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Saturday, December 5, 2015

Hopper and all the Heddas

Speranza

Or is it Heddas and all the Hoppers?








Photo

Bryan Cranston in “Trumbo,” directed by Jay Roach. Credit












In “Trumbo,” an ill-conceived take on one of the most famous targets of the Hollywood blacklist, Dalton Trumbo clenches a cigarette holder that juts in the air like a sword. 

Given that Trumbo is played by Bryan Cranstonyou have hopes that Trumbo will soon be making like Errol Flynn and dashing and slashing through the film, giving it verve, excitement. 

Trumbo was a pistol. 

A baker-intellectual turned industry insider, Trumbo was funny, barbed and wildly prolific, with screen credits that range from “Kitty Foyle” to “Spartacus.” 

Trumbo was also a Communist, which for many made him a traitor, the Devil, no more than a terrorist.
Part biopic, part historical gloss, “Trumbo” tells a great-man story with a patchwork of fact and fiction, mixing in the odd bit of newsreel with a great many dull, visually flat and poorly lighted dramatic scenes.

Written by John McNamara and directed by Jay Roach, it opens in 1947 in Los Angeles, where, in between shouts of “Action!” and “Cut!” and the usual wheeling and dealing, Hollywood is coming under siege.

That was the year that the House Un-American Activities Committee held hearings in both Los Angeles and Washington to look into Communist doings.

Witnesses were summoned, including the famed Hollywood 10 — Trumbo among them — who refused to testify, were deemed “unfriendly,” cited for contempt of Congress, fined, sentenced and jailed.

This is the backdrop for the film, which routinely casts an eye at the big political picture but prefers to narrow in on the more personal story of Trumbo’s struggles at home and at work.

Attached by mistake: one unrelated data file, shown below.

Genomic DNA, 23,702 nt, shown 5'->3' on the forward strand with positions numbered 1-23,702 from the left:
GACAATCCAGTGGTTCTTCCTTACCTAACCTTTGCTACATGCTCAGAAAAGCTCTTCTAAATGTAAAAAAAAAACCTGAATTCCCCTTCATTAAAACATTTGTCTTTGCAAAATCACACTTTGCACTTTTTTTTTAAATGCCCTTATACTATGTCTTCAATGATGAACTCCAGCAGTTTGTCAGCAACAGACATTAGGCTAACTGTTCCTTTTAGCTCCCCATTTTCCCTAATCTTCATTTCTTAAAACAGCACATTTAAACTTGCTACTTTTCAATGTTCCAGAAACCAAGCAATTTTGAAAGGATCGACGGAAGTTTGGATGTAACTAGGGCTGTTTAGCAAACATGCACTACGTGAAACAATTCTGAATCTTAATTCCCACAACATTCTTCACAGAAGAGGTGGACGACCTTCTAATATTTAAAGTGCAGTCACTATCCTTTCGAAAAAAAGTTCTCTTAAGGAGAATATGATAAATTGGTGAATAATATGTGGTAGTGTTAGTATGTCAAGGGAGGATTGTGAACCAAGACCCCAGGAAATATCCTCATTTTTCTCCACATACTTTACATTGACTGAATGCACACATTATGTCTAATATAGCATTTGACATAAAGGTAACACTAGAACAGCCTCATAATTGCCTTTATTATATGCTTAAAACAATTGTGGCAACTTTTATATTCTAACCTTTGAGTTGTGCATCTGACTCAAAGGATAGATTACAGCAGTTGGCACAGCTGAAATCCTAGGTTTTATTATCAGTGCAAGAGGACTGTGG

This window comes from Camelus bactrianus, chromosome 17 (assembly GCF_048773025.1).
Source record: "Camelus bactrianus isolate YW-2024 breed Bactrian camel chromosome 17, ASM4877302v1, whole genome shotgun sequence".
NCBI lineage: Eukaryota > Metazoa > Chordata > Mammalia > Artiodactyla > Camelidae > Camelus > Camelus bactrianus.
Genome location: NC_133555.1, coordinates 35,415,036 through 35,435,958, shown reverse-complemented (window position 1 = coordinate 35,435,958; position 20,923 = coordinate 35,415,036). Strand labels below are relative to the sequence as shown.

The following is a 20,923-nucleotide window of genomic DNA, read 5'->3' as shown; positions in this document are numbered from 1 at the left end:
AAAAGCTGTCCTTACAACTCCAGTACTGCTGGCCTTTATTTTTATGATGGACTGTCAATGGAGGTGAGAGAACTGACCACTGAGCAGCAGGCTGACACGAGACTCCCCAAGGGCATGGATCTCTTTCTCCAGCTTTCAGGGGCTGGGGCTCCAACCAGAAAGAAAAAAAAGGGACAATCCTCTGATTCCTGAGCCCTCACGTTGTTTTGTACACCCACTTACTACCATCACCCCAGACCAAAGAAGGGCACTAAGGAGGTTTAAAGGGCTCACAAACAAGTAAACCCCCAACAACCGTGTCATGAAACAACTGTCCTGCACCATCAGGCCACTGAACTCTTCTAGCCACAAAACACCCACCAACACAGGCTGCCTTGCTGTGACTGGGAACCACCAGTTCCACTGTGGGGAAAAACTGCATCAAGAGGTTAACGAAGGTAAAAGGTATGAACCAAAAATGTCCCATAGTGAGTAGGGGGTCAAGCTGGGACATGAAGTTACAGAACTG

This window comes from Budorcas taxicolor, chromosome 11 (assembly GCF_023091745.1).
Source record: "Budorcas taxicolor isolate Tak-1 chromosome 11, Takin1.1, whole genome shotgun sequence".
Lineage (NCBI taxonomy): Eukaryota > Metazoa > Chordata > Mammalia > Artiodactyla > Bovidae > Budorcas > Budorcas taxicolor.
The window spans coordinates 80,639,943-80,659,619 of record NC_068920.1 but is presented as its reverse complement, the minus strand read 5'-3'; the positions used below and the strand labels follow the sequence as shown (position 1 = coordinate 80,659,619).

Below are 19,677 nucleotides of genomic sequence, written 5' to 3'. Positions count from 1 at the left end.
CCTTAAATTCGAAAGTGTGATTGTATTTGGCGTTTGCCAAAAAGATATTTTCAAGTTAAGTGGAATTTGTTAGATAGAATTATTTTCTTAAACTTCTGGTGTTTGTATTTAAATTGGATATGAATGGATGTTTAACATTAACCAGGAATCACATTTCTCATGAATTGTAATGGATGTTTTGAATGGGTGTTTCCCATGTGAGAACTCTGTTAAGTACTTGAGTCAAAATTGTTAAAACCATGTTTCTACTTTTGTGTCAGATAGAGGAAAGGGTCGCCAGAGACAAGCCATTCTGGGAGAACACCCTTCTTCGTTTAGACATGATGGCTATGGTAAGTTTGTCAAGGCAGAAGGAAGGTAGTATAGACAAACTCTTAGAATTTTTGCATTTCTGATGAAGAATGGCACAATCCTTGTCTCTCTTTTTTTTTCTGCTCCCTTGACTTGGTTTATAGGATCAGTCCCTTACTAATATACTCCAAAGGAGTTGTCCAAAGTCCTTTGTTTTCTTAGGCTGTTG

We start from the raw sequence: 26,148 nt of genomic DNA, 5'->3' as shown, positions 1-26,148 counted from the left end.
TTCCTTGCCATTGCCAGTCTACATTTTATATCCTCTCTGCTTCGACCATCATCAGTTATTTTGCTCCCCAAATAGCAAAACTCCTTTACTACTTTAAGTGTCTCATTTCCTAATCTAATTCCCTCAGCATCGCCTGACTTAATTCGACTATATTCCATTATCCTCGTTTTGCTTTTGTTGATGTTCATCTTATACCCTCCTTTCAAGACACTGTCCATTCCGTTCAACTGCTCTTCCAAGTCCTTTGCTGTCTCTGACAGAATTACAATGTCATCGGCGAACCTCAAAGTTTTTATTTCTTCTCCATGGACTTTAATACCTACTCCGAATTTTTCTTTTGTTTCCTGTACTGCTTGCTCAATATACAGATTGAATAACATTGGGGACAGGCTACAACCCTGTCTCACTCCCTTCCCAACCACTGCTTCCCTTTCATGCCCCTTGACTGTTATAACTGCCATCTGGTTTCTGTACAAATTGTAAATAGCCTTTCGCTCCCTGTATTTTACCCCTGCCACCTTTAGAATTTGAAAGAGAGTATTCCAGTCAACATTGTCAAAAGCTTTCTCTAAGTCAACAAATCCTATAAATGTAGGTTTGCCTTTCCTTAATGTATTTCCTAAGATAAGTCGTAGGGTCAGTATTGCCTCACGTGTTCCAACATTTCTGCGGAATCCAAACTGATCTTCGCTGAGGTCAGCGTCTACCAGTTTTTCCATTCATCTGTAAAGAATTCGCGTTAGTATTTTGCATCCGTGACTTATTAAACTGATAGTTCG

To that end, there’s the domestic SOAP involving his loyal, loving, blandly conceived wife, Cleo (Diane Lane), and their three children.

Oddly, the eldest, Niki (Madison Wolfe plays her until Elle Fanning steps in), ends up having more narrative and emotional weight than Cleo.

Niki’s prominence smacks of a screen-writing contrivance, mostly as a way to paint Trumbo as someone who remained a loving family man despite his ordeals.

But too often, when Trumbo explains stuff to his daughter ("Dad, are you a Communist?") the filmmaker is obviously explaining stuff to the audience.

It’s rotten when a film for grown-ups talks to its audience as if it were a child.

Then again, with its wall-to-wall caricatures, its bellowing and mugging (including from Cranston) and historical reductivism, “Trumbo” sometimes evokes an old Looney Tunes sendup of Tinsel Town, though without the beauty, wit, visual style or economy.

Some of the bellowers offer welcome relief, notably John Goodman as Frank King, one of the B-movie independents, who with his brother Hymie (Stephen Root) gives Trumbo work when the establishment refuses to.

Goodman gooses the movie to life, as does Helen Mirren as Hedda Hopper, the gossip queen who here, ridiculously, becomes the embodiment of everything that stinks in Hollywood, never mind the titans who ran it.
It’s impossible to tell if the filmmaker does not trust the audience or simply does not have the chops, guts or heart to do this story justice.

The blacklist remains vital and lamentably topical, and it’s clear why someone thought it was a good time to pull Trumbo back into the limelight.

But the man who helped give us “Gun Crazy,” an American masterpiece, among many other titles, deserves a smarter portrait.

The film does not just dumb down history, it also elides and slides over critical milestones, both personal and public, as well as the complex ideological divides that turned friends into enemies.

Its Trumbo is a charmer who wears his contradictions so lightly you might not notice them, despite the occasional ribbing from his friends.

You have to wonder if the real Trumbo would recognize him.




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